We don't follow. We innovate

We don't follow. We innovate

Monday, 18 February 2013

Is that $500 or above Carnauba Wax any good?

Any Carnauba Wax or basically any final layer that you apply is merely a form of protective cosmetic.
It does not correct your paintwork's flaws.

As to whether a $500 and above Carnauba Wax is any good, it fully depends on the quality of your paintwork, and the extent+quality of surface prep work (aka compounding and polishing) that has been done on that paintwork.

On a brand new Mazda (example) imported from Japan, if only a mild polishing is done, and topped with super premium Carnauba Wax, you won't be impressed. On the contrary, on a new VW or BMW, you'll see a much more impressive result.

The lesson here is:  Your wax or final layer contributes the LEAST to the final results.
It's all in your surface-prep (eg: sanding, compounding, polishing etc)
It's 100% identical skincare.
Your surface prep is "skin treatment/skin correction". Once your skin is looking at its best, then its time to progress to using the best "cosmetics" (waxes, sealants etc) you can afford. Get your "skin" right first.

If the paintwork quality is average or above average, and extensive prep work has been done, you've already achieved close to 90% of the final looks, and any quality waxes or sealants will provide that last 10% in terms of richness, gloss and optical depth. No wax, no sealants and no coatings can serve as a "magical last layer" that'll turn an average quality paintwork (+ simple polishing) into a show car look that'll turn heads. 90% of the final looks will be determined the extent of the surface prep and how your surface prep were done.

Most synthetic waxes (eg Meguiars NXT) and natural carnauba waxes (eg Swissvax, Zymol etc) tends to darken the colour, which enhances the ILLUSION of vibrancy, depth and gloss. This is especially great on dark colours and black.

 However, IMO, on silver, white and other light colours, I don't want any waxes or LSPs that has a "darkening/richening" effect, as they tend to make these colours appear less bright and appear dull, without the bright "popping" effect. I never use Carnaubas on light coloured cars or pearl finishes. On such whites, silvers and light colours, you could try an average of 3 layers of a great synthetic sealant that doesn't change the colour at all (eg: Zaino Z2Pro, Jeff's Werkstatt, Klasse Twins, Duragloss 105, hundreds of Jap synthetic sealants, Turtle's ICE etc).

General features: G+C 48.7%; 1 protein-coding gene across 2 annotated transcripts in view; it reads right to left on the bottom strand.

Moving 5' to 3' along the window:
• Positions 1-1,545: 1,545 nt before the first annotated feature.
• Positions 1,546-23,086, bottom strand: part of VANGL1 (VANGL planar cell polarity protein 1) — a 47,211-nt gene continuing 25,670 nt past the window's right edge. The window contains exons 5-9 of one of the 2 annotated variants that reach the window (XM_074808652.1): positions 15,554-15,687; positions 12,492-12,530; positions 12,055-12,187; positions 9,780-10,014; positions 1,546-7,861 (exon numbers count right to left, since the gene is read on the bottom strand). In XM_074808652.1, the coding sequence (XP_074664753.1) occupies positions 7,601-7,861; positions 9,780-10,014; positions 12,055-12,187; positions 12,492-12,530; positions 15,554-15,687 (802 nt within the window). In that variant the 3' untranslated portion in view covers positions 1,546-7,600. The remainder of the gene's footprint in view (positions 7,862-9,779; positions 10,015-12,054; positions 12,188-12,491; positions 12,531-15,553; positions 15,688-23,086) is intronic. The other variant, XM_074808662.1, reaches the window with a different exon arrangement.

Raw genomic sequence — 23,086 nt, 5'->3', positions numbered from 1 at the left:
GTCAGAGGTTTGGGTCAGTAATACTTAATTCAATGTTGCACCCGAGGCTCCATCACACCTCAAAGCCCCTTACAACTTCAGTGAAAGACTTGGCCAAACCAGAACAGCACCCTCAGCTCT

Certain synthetic waxes such as Collinite 845 is also superb on whites, light colours....and especially silver. The above approach makes the silver and white look as "bright" as possible with no darkening effect. These colours will look vibrant and reflective, giving the car a sharp look.

Premium priced tyre shine - necessary?

I have tested more than 25 different tyre shine products over a 10yr period and my conclusion is: 1. The more expensive ones will usually remain on the tire sidewall longer than the cheapo ones. Note that I said REMAINED. The product might be chemically present on your tyre sidewall for 1month, but it does not mean your tyres will be super black with a wet look for 1 month with/without washing. The mere presence of the chemical on your sidewall has nothing to do with how fantastically glossy your sidewall looks like. 2. Any tyre shine product is affected by heat. It might look nice and glossy upon application, but drive at 60mph for 30mins, and you'll that the initial wet look has died down to a more "satin shine" finish. 3. Any tyre shine's gloss level is hugely affected by the sidewall's material (type, texture etc). Most ultra low profile tyres tend to exhibit a much higher gloss level when you use even a cheapie tyre shine. When you review tyre shine products, always test it on the same brand and same size of tyre for an accurate impression. 4. The best results are obtained on 100% clean sidewalls. Don't waste car shampoo on your sidewalls. Wear gloves and brush your sidewalls using powdered laundry detergent or Bon Ami (or other powdered detergents) or dishwashing liquid or full strength multi-purpose cleaner. Scrub until the suds are no longer dark grey/black. Dry the sidewalls completely, and apply your tyre dressing.

Expensive Car Shampoos - necessary?

Car shampoos are the highest volume sellers in the detailing products market, and naturally, mftrs have CREATED a need for premium-priced shampoos to entice car enthusiasts. Premium-priced shampoos with glitzy packaging and hyped with "marketing fluff" aren't gonna make your car any cleaner than a normal car shampoo. If you know how to wash your car properly,spend the proper time to do it correctly, and wash often, any ph-balanced car shampoo from any reputable mftr will the job equally well. If you want your layer of wax or sealant to last as long as possible, MINIMISE contact with any car shampoo or any detergent. Wash with your mitt and rinse immediately. There is no benefit in leaving the shampoo suds on a surface that you've already agitated with your wash mitt unless that surface is extremely stained and thus, require extra dwell-time to loosen the stains. If you do a blind test on 2 identical cars, with each being properly washed with different shampoos, no one can tell the difference. Can you tell which brand of shower gel I used last night? NO.